A Senior Send-Off: Good Luck to the Chronicle Senior Editors!


Teacher Choi, Chronicle Advisor

Dear Sarah Jacobson, El Dager, Janani Pattabi, Sarah Mizzen, Brianna Freeburg, Sarah Kim, and Alex Curry,

Congratulations! You’ve made it to the end of your high school career. During the past year, your dedication and passion for the Chronicle Newspaper created a wonderful legacy for future editors. By being a leader in your own way, you helped me with the daunting task of teaching the journalism class and running the club. Let me send you off with a feature article solely about you all.

Even before she was an editor, Alex started a fashion column by interviewing students about their fashion choices, which then led her to become the editor of the photo section. Alex had no idea that her section would influence others. It wasn’t until she saw another student write a fashion article similar to hers that she realized other students were eager to write photo-based articles as well.

Brianna and Sarah Jacobson are both students in the class, allowing them to work closely with the other students, who are called staff members. The class is a tight-knit group, despite it having students from every year. They joke and talk with each other easily, creating a comfortable atmosphere.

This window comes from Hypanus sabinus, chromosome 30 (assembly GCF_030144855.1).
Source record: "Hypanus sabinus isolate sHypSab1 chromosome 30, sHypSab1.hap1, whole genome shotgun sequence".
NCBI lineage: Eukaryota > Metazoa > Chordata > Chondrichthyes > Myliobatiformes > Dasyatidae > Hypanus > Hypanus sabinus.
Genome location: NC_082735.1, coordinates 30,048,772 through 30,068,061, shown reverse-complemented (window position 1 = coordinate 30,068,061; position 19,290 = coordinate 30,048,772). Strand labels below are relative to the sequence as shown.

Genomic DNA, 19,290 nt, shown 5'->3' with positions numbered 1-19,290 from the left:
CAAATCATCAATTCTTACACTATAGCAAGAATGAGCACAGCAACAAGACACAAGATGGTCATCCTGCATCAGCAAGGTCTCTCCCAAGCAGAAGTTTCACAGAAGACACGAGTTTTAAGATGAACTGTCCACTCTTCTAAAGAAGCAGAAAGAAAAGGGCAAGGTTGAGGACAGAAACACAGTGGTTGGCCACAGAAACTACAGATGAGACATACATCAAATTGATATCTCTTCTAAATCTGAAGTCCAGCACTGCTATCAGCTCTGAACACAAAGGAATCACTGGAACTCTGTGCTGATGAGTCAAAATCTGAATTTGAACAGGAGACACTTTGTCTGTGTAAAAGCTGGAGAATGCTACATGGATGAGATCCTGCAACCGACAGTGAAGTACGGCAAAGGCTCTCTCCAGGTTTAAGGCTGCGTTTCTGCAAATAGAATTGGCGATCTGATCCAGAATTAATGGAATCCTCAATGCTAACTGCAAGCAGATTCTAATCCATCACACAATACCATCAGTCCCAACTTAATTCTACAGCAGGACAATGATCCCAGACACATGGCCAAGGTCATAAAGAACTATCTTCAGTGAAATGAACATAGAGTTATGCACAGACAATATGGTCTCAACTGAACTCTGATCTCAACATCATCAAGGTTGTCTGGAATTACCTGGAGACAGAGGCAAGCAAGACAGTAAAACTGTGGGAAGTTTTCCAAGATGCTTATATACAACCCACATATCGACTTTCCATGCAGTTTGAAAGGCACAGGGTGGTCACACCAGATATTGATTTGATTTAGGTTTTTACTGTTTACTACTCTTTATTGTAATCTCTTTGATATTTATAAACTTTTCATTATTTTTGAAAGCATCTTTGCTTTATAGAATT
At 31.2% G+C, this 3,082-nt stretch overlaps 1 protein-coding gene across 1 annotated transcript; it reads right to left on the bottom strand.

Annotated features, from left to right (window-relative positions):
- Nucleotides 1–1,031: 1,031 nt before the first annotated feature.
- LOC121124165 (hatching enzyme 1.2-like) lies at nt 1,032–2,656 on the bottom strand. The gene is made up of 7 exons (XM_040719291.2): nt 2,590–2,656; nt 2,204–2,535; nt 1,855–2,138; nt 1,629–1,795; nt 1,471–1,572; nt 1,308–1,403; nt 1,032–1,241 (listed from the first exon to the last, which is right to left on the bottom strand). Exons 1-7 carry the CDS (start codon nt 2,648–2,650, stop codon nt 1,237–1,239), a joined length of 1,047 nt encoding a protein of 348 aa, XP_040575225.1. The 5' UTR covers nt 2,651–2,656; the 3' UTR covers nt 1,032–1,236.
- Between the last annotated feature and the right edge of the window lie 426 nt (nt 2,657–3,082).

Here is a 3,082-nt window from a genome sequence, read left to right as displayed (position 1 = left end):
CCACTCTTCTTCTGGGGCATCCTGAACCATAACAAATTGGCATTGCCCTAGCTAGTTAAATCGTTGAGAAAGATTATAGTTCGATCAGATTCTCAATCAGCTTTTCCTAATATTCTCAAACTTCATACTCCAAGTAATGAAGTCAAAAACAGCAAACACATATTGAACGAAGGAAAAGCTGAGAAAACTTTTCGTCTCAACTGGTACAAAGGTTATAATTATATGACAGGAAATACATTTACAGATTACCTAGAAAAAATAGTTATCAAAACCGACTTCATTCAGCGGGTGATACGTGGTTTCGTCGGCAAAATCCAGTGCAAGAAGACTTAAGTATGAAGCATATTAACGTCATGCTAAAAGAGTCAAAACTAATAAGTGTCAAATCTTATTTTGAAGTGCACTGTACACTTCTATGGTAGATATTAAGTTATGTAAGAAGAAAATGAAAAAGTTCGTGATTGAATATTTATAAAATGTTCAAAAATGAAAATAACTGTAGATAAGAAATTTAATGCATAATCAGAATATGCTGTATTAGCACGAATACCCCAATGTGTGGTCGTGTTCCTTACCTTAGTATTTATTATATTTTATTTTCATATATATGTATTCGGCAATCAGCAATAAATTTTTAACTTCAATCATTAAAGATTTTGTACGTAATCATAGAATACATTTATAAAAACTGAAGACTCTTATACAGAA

The editorial board is even closer. Even El, who joined as a last-minute edition a quarter into the year, found the editors friendly and welcoming. Their friendship with fellow editor, Julia Hopkins, made it seem like they’d been friends longer for the two years they’d known each other.


Each Wednesday during 6th hour, the editors have a meeting where the editor-in-chief, Janani Pattabi, goes over the week’s agenda and responsibilities. Once Janani finishes going over their responsibilities, the editors are free to converse and work on their articles. Both Sarah Kim and Brianna say these meetings were some of their favorite memories of being an editor.

“I like the editor meetings, just in general,” Brianna said, “because I love the space and I love hanging out with everybody and talking about things other than the newspaper. I always look forward to them, to be honest.”

For Sarah Kim, the meetings act as a way to connect to others when she normally wouldn’t. “Some of these people I wouldn’t have met if I hadn’t been on the Chronicle,” said Kim. “The conversations can get crazy sometimes but we usually have fun.” The conversations range from the usage of AI in writing and art, nerve-wracking AP and SAT testing, to simple gossip sessions. The room often echoes with laughter, and the fifty-four minutes feel all too short.